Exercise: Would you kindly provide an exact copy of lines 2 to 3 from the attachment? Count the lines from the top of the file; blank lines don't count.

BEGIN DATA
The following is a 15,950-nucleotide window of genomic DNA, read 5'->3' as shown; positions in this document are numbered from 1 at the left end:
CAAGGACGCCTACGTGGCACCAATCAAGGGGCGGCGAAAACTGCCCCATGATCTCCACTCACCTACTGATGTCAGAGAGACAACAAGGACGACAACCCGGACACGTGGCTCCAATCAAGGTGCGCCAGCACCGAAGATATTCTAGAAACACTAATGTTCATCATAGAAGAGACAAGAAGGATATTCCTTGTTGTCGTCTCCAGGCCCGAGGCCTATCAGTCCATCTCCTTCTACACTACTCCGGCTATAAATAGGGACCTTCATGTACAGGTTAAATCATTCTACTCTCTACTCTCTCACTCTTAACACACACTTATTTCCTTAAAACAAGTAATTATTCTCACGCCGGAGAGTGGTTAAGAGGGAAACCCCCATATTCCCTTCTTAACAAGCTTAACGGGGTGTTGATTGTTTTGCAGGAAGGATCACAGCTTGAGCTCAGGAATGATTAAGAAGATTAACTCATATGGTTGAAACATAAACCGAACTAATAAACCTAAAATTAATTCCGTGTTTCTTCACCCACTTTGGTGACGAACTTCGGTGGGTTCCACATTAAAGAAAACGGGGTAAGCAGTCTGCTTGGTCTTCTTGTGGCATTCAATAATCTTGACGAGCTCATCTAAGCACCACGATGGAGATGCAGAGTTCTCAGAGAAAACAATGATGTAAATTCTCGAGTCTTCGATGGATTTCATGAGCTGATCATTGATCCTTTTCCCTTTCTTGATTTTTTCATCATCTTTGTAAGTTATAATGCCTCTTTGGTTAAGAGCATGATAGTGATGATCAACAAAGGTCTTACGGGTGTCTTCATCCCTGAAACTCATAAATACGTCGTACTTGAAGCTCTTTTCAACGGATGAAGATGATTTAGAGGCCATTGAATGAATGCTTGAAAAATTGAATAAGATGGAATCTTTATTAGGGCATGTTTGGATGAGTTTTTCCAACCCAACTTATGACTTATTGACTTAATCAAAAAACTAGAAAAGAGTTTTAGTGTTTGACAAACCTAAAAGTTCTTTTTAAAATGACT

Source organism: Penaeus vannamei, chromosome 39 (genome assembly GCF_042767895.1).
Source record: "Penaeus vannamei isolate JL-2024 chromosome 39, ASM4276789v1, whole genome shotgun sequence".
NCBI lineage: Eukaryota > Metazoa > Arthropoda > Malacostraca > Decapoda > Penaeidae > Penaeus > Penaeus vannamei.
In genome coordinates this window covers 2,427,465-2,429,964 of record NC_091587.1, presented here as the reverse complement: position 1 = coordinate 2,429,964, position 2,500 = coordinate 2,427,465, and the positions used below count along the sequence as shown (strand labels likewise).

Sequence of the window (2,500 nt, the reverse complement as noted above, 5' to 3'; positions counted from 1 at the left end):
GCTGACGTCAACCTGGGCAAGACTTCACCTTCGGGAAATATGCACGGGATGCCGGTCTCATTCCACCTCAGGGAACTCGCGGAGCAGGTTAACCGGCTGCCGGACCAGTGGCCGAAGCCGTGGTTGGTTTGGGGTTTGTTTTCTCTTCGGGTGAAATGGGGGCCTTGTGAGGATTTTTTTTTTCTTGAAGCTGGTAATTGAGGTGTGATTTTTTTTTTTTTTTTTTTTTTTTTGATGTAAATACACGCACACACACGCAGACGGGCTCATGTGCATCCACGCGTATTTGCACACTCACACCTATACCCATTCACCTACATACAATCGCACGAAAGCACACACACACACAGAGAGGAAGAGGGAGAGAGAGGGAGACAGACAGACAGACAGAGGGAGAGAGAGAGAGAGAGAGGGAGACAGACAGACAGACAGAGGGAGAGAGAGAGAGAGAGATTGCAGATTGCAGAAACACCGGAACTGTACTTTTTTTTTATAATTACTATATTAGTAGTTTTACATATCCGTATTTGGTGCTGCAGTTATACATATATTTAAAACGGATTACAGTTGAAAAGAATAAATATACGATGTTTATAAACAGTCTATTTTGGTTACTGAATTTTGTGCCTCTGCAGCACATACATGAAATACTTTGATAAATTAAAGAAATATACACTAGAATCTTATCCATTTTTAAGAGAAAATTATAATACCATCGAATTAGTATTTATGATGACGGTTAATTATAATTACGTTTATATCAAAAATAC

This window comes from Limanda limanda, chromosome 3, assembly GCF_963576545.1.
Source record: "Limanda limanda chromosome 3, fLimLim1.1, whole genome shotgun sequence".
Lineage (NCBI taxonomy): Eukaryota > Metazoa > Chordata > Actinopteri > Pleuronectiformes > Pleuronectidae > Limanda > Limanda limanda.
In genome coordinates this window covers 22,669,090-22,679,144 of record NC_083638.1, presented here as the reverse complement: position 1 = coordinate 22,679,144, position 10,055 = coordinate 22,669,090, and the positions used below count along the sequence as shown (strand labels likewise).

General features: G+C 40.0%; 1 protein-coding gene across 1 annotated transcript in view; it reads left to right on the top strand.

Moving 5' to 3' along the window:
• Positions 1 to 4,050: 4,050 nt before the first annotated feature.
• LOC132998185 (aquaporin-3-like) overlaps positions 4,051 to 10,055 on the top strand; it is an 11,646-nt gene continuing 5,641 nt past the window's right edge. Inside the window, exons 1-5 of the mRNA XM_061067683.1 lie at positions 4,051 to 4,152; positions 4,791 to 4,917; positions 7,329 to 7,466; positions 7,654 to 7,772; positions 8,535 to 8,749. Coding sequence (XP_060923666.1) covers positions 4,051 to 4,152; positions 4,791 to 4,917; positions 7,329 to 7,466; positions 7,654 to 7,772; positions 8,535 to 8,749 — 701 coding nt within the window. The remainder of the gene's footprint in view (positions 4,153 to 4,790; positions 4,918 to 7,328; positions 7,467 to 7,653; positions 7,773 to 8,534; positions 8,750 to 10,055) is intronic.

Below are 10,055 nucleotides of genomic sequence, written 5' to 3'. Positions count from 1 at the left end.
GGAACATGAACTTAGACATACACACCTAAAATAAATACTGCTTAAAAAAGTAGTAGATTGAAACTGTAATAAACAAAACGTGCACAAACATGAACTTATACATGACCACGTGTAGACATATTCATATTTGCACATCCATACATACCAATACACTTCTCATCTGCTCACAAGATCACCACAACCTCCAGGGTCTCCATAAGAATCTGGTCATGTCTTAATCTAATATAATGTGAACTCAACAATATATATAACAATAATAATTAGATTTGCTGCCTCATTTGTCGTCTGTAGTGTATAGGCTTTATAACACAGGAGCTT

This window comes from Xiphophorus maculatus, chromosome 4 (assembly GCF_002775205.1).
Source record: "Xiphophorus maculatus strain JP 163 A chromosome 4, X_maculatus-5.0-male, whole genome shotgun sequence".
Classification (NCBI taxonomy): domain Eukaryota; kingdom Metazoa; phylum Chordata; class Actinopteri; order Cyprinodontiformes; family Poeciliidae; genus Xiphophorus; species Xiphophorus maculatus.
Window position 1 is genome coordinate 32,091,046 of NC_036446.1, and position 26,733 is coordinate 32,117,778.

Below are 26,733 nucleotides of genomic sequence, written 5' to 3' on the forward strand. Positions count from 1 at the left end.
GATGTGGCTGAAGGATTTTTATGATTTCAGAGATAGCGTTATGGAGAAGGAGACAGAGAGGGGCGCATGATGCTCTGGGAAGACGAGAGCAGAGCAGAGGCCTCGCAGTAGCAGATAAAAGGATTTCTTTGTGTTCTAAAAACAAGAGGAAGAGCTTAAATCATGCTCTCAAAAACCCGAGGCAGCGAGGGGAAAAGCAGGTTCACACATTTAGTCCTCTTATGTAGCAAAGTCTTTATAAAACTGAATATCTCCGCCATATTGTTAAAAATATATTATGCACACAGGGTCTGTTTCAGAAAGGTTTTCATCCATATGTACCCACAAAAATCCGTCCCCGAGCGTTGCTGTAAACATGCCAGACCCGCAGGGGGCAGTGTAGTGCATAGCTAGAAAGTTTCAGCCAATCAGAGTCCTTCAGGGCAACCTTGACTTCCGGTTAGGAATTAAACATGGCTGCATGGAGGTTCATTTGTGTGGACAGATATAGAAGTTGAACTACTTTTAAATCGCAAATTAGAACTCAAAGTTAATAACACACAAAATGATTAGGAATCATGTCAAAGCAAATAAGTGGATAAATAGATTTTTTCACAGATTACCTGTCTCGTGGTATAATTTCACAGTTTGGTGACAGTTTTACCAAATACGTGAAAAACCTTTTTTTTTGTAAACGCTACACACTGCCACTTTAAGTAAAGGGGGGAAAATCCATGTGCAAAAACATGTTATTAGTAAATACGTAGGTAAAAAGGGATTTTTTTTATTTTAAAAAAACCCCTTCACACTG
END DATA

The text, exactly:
CAAGGACGCCTACGTGGCACCAATCAAGGGGCGGCGAAAACTGCCCCATGATCTCCACTCACCTACTGATGTCAGAGAGACAACAAGGACGACAACCCGGACACGTGGCTCCAATCAAGGTGCGCCAGCACCGAAGATATTCTAGAAACACTAATGTTCATCATAGAAGAGACAAGAAGGATATTCCTTGTTGTCGTCTCCAGGCCCGAGGCCTATCAGTCCATCTCCTTCTACACTACTCCGGCTATAAATAGGGACCTTCATGTACAGGTTAAATCATTCTACTCTCTACTCTCTCACTCTTAACACACACTTATTTCCTTAAAACAAGTAATTATTCTCACGCCGGAGAGTGGTTAAGAGGGAAACCCCCATATTCCCTTCTTAACAAGCTTAACGGGGTGTTGATTGTTTTGCAGGAAGGATCACAGCTTGAGCTCAGGAATGATTAAGAAGATTAACTCATATGGTTGAAACATAAACCGAACTAATAAACCTAAAATTAATTCCGTGTTTCTTCACCCACTTTGGTGACGAACTTCGGTGGGTTCCACATTAAAGAAAACGGGGTAAGCAGTCTGCTTGGTCTTCTTGTGGCATTCAATAATCTTGACGAGCTCATCTAAGCACCACGATGGAGATGCAGAGTTCTCAGAGAAAACAATGATGTAAATTCTCGAGTCTTCGATGGATTTCATGAGCTGATCATTGATCCTTTTCCCTTTCTTGATTTTTTCATCATCTTTGTAAGTTATAATGCCTCTTTGGTTAAGAGCATGATAGTGATGATCAACAAAGGTCTTACGGGTGTCTTCATCCCTGAAACTCATAAATACGTCGTACTTGAAGCTCTTTTCAACGGATGAAGATGATTTAGAGGCCATTGAATGAATGCTTGAAAAATTGAATAAGATGGAATCTTTATTAGGGCATGTTTGGATGAGTTTTTCCAACCCAACTTATGACTTATTGACTTAATCAAAAAACTAGAAAAGAGTTTTAGTGTTTGACAAACCTAAAAGTTCTTTTTAAAATGACT

Source organism: Penaeus vannamei, chromosome 39 (genome assembly GCF_042767895.1).